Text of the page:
Burton Modified Fish 2016-2017 Snowboard Review

The Details:

The Burton Modified Fish might not be the most elegantly-named snowboard in history, but it at least gives you a clear idea of its pedigree. It shares much of its DNA, including profile and size range, with the Burton Fish. However, while the original has a very distinctive directional shape, this new take is less specialist.

The base is mostly flat, bending a little more gradually towards the nose to improve its float in powder (a characteristic also aided by the 30mm taper towards the tail). Don’t expect to get the same power through the turns that you would with a camber board, but enjoy the catch-free feel and versatility. While not designed for it, you could mess around with this on the pistes on mellower days.

Get it into the steep and deep, though, and it’ll show you its true colours. Big, open turns are a dawdle, but it’s maneuverable enough to take into tighter lines and trees. The grizzled hellmen of Chamonix might not get what they want out of this, but for almost everyone else this is definitely a powder board to consider.

As for the graphic, the Endor-esque scenes plant this firmly in Burton’s Family Tree range of freeride boards (see also: the Landlord and Flight Attendant).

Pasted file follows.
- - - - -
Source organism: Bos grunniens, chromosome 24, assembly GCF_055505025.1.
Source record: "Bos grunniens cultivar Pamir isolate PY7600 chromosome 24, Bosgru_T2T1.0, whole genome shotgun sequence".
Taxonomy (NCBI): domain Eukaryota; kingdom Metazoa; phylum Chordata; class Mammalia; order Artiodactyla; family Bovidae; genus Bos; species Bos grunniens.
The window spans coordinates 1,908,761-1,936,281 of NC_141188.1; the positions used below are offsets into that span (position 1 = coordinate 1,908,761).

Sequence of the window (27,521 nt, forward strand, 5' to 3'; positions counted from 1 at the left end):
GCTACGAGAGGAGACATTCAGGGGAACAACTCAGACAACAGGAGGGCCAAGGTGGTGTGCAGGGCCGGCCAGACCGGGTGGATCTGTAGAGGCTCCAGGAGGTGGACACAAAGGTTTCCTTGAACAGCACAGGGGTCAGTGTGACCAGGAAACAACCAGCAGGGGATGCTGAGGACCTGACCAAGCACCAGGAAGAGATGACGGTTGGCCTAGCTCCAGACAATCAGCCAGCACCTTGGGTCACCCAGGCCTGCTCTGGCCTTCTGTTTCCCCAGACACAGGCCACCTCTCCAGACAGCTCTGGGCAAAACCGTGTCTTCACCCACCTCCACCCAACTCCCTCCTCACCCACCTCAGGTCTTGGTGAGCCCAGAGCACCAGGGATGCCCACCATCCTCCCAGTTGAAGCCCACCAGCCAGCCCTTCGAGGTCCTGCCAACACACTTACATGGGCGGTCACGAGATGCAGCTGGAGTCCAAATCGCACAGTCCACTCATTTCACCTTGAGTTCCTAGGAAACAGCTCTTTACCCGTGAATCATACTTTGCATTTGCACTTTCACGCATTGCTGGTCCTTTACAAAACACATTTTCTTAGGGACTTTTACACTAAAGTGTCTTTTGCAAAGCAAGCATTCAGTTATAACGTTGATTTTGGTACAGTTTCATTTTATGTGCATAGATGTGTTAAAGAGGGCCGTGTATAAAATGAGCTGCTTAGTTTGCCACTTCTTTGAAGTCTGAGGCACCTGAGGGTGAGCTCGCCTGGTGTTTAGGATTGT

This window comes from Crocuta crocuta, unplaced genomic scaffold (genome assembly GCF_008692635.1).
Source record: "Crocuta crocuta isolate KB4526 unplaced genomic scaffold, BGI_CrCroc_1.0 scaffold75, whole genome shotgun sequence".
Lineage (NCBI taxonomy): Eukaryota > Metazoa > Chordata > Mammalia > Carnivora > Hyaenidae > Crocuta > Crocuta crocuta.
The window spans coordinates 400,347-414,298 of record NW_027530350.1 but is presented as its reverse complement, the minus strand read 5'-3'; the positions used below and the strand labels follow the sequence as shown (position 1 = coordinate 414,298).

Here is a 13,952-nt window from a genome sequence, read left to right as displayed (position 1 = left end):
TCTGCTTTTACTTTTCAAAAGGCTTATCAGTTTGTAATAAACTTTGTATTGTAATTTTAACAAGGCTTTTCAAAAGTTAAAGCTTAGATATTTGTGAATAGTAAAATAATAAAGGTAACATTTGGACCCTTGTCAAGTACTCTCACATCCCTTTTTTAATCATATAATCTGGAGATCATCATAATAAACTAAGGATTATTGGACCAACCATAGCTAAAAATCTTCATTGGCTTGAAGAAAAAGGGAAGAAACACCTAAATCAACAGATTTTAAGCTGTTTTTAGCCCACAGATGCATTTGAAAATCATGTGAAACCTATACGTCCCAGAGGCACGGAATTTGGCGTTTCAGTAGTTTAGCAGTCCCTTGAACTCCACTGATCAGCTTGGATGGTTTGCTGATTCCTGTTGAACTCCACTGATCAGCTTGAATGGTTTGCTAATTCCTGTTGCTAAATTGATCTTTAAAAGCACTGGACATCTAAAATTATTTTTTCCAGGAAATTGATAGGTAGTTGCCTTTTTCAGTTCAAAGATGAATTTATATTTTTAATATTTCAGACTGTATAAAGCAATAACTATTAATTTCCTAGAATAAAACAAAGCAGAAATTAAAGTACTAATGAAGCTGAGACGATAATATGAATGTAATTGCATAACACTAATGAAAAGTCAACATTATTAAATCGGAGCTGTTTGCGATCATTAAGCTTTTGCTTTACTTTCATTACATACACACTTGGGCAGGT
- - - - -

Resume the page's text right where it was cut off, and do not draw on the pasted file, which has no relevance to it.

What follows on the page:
Tester’s Verdict

Tom Copsey – Onboard

“After being rudely awakened by the rather unforgiving experience of riding the Burton Landlord, the Modified Fish was an altogether more enjoyable affair for an afternoon of mini-shredding combined with high-speed hardpack blasting.

The first word that sprung to mind is ‘surfy’ – a cliché these days but totally apt for this board. The big soft nose eased into turns effortlessly but there’s plenty of stiffness, both torsionally and in the tail, for power in the slashes and carves when you’re gunning it.

All the while it remained friendly enough for anyone of an intermediate level and above to throw around. The tail popped well for soaring over rollers and smacking out methods off cat tracks, and even though it’s fully directional it coped with riding out switch easily enough.

Of course, the Modified Fish’s ideal habitat is deep snow and snaking through trees – there’s no doubt that it would excel in such conditions. Still, it performs equally well as an all-mountain board for cruising, charging and a little bit of jumping. Just don’t get it if the park is your primary focus.
In short: powder-orientated but fun for days all over the hill, and loaded with performance to cope with more aggressive riding, too.”

“The first word that sprung to mind is ‘surfy’ – a cliché these days but totally apt for this board.”


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